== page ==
Whatever you have planned for 2014, I hope our paths may cross, and we can share some good time together talking horses. Until then, I wish you and your horses health, happiness, and good horsemanship.
All the best,
(PS – Not a horse, but horsepower! In October, one of my Project friends, Wally, took us for a ride in the hills of Bend in his fully restored Cadillac. Don’t I look great, pretending to drive it in the driveway? Thanks Wally!)
Lauren Fraser, CHBC offers relationship-based horse training that blends the art of horsemanship with behavioral science and the practical application of learning theory. She provides horsemanship coaching, behavioral consultations, solutions to problem behaviors, foundation training, clinics, and educational presentations.
Fear-based behaviors are common in horses, and if left...
Many horse training methods claim to be kind, and in...
Fear-based behaviors are common in horses, and if left...
True narcolepsy is rare in horses, but sleep deprivation is not.
This video shows an older mare who is sleep deprived, falling into REM sleep while standing. Horses must lay down to achieve REM sleep, and when deprived from doing so it may manifest as the behaviors you see here. Sleep deprivation is harmful to the health of all animals, so it is very important that your horse has the ability to lay down each day, and feels safe to do so.
Horses won't lay down to sleep for a number of reasons such as pain, lack of suitable resting sites, or when they don't feel safe to lay down. It's reported that two factors resulted in this mare not laying down to sleep - the arrival of a new horse, and undiagnosed arthritis pain ... See MoreSee Less
Sleep Disorder Case : Horses require 30mins/day REM sleep. Siri is a 22 year old Arab X mare. Last summer after a new, dominant horse was introduced to the herd, she lost weight and was seen to have frequent episodes of partial collapse, once falling onto her side. The episodes resolved, but a couple of weeks ago the same behaviour was observed again and New Forest Equine Vets were called in to investigate. Collapse in horses is fortunately uncommon, but when it does occur can obviously be hazardous to both horse and handlers. Three types of 'collapsing' are seen in horses; seizures, syncope (fainting) and sleep disorders. Siri underwent a very thorough clinical examination including neurological and musculoskeletal assessments, and had a range of blood tests performed. The most significant findings were; The original association of the behaviour with the arrival of a new field-mate. A low grade right hind lameness, with severe persistent right hind pain with flexion tests. The gradual lowering of the head, before the front legs buckle. We also found a cardiac arrhythmia; Siri has a second degree AV block, but this is a normal finding in horses and would not cause fainting. Siri's condition is a Sleep Disorder. True narcolepsy can occur in horses, and is usually associated with events like grooming or saddling. Siri is most likely suffering from sleep deprivation. Horses require 30 minutes of REM sleep per day and although they can doze standing up, they need to lie down for REM sleep. We expect that when the new dominant herd-mate arrived, Siri was not comfortable to lie down in the field with him. Now she has lameness and finds it painful to flex her right hindlimb, which is likely to be preventing her from wanting to lie down to sleep. She is currently on a bute (pain relief) trial, and her owner has made her a lovely deep stable bed that she is coming into daily to encourage her to lie down – so far, no further collapsing episodes have been seen. A very interesting case and a good reminder of how important it is for horses to feel comfortable, physically and psychologically in their herd/environment, so that they don't miss out on their REM sleep.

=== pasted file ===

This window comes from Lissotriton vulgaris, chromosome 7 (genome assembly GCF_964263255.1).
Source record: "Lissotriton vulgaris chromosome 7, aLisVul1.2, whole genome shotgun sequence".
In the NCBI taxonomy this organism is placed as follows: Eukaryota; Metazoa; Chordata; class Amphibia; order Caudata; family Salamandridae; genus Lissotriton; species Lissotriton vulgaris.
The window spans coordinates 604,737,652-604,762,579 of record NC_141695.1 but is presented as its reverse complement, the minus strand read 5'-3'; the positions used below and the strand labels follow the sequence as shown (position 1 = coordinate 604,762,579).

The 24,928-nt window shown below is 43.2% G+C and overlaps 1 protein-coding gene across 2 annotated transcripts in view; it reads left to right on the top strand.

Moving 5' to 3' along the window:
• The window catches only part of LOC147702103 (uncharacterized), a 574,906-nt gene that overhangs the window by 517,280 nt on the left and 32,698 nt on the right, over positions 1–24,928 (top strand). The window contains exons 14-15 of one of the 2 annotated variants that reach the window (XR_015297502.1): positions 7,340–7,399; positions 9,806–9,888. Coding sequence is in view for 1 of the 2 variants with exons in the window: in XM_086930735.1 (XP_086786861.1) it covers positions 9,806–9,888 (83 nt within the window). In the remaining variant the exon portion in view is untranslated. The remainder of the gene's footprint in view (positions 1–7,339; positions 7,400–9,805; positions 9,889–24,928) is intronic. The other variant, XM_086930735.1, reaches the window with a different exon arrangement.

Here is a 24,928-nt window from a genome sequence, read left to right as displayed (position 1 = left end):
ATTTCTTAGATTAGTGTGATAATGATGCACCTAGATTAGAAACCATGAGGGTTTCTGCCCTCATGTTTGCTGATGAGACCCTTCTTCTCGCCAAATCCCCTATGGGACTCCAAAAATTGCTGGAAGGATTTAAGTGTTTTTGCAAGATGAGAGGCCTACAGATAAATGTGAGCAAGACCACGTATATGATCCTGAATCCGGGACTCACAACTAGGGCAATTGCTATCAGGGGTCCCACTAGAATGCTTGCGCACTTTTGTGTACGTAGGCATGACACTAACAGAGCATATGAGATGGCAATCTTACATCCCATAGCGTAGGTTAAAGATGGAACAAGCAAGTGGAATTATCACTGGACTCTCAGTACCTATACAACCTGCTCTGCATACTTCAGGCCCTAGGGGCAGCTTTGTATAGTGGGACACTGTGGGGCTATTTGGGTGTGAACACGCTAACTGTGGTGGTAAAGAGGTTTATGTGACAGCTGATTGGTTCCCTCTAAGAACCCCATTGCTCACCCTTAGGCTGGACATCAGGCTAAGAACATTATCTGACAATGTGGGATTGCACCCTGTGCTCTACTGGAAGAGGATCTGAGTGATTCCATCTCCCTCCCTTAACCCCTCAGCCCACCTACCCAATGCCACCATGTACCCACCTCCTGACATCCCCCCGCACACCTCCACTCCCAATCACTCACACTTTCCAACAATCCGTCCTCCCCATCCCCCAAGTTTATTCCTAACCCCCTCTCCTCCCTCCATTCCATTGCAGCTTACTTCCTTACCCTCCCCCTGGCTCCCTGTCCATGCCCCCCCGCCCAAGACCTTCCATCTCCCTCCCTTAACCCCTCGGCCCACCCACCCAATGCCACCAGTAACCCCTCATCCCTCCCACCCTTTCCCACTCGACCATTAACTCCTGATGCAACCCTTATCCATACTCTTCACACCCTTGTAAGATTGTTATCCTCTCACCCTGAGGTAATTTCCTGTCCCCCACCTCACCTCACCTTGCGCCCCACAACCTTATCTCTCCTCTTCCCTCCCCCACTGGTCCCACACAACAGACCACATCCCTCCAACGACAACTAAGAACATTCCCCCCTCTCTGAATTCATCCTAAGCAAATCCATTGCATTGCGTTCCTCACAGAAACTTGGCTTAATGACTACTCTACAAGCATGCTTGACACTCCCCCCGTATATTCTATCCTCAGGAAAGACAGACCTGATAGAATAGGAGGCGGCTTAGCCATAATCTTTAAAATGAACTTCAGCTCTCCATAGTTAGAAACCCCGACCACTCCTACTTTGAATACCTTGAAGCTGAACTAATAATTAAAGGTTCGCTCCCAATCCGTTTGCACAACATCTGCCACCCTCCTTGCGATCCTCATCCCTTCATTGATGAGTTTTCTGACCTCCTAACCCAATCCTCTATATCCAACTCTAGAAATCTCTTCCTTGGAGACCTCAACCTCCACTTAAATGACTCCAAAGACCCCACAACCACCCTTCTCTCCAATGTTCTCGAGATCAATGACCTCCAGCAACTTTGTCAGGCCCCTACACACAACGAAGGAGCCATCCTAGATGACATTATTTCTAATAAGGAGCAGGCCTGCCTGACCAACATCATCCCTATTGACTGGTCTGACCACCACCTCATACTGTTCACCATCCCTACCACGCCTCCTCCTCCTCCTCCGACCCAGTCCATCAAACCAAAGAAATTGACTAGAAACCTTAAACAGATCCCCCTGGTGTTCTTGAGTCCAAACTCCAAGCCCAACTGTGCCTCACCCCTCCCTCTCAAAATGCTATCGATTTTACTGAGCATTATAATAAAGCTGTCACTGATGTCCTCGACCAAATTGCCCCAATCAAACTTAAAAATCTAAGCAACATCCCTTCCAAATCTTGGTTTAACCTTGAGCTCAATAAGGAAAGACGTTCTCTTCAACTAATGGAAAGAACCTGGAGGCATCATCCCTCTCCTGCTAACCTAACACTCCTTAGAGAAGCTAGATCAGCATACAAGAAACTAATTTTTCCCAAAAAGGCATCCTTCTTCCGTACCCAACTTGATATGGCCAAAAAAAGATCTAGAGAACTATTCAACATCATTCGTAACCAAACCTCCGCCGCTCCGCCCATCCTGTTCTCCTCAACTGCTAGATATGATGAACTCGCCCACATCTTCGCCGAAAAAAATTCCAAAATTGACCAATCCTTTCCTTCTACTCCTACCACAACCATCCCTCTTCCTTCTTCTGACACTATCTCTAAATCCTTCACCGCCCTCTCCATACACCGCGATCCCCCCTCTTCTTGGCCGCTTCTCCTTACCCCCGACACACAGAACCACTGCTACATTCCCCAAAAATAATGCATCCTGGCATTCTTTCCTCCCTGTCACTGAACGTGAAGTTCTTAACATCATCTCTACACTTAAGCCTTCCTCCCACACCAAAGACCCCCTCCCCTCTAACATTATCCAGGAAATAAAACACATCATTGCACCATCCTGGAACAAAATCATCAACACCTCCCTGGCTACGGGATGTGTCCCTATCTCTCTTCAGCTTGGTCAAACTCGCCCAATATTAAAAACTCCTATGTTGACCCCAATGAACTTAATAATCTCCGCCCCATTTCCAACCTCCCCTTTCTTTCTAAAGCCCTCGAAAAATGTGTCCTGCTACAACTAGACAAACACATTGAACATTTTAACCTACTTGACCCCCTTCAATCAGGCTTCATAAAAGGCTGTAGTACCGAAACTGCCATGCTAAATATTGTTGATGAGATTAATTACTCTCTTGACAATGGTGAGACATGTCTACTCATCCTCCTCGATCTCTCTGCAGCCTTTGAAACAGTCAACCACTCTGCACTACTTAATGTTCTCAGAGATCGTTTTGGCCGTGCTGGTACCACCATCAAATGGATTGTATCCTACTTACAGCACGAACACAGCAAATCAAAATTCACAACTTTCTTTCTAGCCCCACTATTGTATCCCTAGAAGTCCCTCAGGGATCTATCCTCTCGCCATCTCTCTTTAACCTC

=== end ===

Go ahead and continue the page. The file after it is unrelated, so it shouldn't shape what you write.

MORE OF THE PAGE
3 days ago ·